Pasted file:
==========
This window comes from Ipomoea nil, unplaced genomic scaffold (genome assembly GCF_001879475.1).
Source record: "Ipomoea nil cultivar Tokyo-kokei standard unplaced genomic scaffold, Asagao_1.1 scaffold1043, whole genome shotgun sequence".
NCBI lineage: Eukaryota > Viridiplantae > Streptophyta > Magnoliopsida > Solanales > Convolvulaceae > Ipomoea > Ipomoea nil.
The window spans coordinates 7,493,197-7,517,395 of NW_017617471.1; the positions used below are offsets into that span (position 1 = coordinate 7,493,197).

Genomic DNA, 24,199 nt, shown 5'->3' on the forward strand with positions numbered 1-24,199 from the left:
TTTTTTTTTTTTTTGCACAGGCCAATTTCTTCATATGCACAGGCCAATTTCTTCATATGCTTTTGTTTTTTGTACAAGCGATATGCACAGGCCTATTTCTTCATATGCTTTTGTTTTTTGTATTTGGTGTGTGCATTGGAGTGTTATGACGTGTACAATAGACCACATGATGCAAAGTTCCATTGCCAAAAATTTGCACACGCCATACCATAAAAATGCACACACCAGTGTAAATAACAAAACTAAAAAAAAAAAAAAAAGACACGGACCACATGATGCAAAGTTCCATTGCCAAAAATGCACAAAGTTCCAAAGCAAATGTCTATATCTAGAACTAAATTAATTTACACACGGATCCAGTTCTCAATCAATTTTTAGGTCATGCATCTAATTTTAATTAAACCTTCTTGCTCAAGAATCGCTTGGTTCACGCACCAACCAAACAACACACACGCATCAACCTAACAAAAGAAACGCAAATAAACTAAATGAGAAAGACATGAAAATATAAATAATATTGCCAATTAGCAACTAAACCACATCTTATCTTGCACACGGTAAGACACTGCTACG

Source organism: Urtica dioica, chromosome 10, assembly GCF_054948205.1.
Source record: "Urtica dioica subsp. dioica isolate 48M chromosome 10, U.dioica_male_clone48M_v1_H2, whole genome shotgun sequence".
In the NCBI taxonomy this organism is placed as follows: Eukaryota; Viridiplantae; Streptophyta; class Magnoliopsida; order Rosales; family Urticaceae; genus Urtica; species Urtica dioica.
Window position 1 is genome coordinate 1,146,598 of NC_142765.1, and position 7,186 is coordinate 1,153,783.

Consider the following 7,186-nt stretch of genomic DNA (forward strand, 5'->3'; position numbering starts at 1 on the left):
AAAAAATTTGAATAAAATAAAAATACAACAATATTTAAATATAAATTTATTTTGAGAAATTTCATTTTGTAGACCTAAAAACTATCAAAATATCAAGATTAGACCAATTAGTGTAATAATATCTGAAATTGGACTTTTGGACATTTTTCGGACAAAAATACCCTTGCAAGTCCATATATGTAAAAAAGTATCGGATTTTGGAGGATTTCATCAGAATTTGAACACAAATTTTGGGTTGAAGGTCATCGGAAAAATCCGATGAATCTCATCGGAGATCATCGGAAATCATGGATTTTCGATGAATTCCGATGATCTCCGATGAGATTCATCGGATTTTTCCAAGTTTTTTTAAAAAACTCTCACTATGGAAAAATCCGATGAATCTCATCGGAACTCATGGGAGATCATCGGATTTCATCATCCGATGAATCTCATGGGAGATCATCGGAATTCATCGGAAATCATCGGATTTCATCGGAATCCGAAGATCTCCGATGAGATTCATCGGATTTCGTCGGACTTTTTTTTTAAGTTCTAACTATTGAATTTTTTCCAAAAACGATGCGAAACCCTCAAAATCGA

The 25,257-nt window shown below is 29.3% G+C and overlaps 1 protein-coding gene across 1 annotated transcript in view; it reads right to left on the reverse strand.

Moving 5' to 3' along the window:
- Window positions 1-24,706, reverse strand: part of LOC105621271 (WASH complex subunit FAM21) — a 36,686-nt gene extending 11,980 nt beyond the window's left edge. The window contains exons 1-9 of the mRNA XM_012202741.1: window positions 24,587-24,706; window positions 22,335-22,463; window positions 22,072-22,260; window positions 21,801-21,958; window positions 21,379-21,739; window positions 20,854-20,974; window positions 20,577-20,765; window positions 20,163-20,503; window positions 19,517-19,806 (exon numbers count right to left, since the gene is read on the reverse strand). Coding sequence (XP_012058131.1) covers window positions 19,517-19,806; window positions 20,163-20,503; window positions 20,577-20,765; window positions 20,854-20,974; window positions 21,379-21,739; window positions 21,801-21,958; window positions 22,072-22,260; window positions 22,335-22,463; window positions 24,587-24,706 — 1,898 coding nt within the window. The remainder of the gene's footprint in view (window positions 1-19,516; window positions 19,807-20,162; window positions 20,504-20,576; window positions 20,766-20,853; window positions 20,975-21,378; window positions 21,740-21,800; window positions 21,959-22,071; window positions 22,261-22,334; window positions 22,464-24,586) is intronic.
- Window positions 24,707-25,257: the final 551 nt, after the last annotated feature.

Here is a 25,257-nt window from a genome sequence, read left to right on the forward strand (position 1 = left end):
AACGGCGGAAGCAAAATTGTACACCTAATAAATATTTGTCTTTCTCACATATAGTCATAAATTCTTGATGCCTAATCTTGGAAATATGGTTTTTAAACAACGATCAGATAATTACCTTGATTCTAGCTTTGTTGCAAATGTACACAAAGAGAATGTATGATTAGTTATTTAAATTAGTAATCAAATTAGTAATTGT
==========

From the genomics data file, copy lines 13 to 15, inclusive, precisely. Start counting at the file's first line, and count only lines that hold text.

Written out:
The 25,257-nt window shown below is 29.3% G+C and overlaps 1 protein-coding gene across 1 annotated transcript in view; it reads right to left on the reverse strand.

Moving 5' to 3' along the window:
- Window positions 1-24,706, reverse strand: part of LOC105621271 (WASH complex subunit FAM21) — a 36,686-nt gene extending 11,980 nt beyond the window's left edge. The window contains exons 1-9 of the mRNA XM_012202741.1: window positions 24,587-24,706; window positions 22,335-22,463; window positions 22,072-22,260; window positions 21,801-21,958; window positions 21,379-21,739; window positions 20,854-20,974; window positions 20,577-20,765; window positions 20,163-20,503; window positions 19,517-19,806 (exon numbers count right to left, since the gene is read on the reverse strand). Coding sequence (XP_012058131.1) covers window positions 19,517-19,806; window positions 20,163-20,503; window positions 20,577-20,765; window positions 20,854-20,974; window positions 21,379-21,739; window positions 21,801-21,958; window positions 22,072-22,260; window positions 22,335-22,463; window positions 24,587-24,706 — 1,898 coding nt within the window. The remainder of the gene's footprint in view (window positions 1-19,516; window positions 19,807-20,162; window positions 20,504-20,576; window positions 20,766-20,853; window positions 20,975-21,378; window positions 21,740-21,800; window positions 21,959-22,071; window positions 22,261-22,334; window positions 22,464-24,586) is intronic.